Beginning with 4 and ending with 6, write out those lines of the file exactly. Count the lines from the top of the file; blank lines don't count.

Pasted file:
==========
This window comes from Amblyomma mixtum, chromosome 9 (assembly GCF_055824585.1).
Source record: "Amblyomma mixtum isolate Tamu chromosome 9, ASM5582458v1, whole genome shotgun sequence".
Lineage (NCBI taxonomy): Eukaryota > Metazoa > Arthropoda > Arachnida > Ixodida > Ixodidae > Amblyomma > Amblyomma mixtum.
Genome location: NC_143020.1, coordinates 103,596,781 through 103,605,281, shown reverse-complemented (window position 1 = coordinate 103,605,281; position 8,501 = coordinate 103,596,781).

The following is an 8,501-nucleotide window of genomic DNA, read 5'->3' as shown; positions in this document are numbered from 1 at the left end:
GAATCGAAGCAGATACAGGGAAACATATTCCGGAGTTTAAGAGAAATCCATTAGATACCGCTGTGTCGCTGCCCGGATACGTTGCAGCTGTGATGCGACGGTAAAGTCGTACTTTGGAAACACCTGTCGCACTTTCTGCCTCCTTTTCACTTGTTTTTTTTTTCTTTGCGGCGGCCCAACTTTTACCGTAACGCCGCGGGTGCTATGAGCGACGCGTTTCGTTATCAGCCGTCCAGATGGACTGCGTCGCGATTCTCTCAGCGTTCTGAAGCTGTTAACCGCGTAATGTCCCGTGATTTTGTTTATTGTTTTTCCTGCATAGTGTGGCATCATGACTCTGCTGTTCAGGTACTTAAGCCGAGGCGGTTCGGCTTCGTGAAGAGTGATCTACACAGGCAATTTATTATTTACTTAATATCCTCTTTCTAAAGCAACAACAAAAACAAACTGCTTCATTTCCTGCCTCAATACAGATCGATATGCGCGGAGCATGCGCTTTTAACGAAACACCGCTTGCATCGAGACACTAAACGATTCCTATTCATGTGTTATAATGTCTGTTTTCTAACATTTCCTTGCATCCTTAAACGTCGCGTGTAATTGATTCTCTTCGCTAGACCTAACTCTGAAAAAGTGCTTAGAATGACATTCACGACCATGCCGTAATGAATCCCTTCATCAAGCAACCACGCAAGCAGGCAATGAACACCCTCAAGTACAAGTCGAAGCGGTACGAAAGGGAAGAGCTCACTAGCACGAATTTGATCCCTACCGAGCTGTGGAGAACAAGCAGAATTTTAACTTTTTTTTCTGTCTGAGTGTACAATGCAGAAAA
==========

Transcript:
Genome location: NC_143020.1, coordinates 103,596,781 through 103,605,281, shown reverse-complemented (window position 1 = coordinate 103,605,281; position 8,501 = coordinate 103,596,781).

The following is an 8,501-nucleotide window of genomic DNA, read 5'->3' as shown; positions in this document are numbered from 1 at the left end:
GAATCGAAGCAGATACAGGGAAACATATTCCGGAGTTTAAGAGAAATCCATTAGATACCGCTGTGTCGCTGCCCGGATACGTTGCAGCTGTGATGCGACGGTAAAGTCGTACTTTGGAAACACCTGTCGCACTTTCTGCCTCCTTTTCACTTGTTTTTTTTTTCTTTGCGGCGGCCCAACTTTTACCGTAACGCCGCGGGTGCTATGAGCGACGCGTTTCGTTATCAGCCGTCCAGATGGACTGCGTCGCGATTCTCTCAGCGTTCTGAAGCTGTTAACCGCGTAATGTCCCGTGATTTTGTTTATTGTTTTTCCTGCATAGTGTGGCATCATGACTCTGCTGTTCAGGTACTTAAGCCGAGGCGGTTCGGCTTCGTGAAGAGTGATCTACACAGGCAATTTATTATTTACTTAATATCCTCTTTCTAAAGCAACAACAAAAACAAACTGCTTCATTTCCTGCCTCAATACAGATCGATATGCGCGGAGCATGCGCTTTTAACGAAACACCGCTTGCATCGAGACACTAAACGATTCCTATTCATGTGTTATAATGTCTGTTTTCTAACATTTCCTTGCATCCTTAAACGTCGCGTGTAATTGATTCTCTTCGCTAGACCTAACTCTGAAAAAGTGCTTAGAATGACATTCACGACCATGCCGTAATGAATCCCTTCATCAAGCAACCACGCAAGCAGGCAATGAACACCCTCAAGTACAAGTCGAAGCGGTACGAAAGGGAAGAGCTCACTAGCACGAATTTGATCCCTACCGAGCTGTGGAGAACAAGCAGAATTTTAACTTTTTTTTCTGTCTGAGTGTACAATGCAGAAAA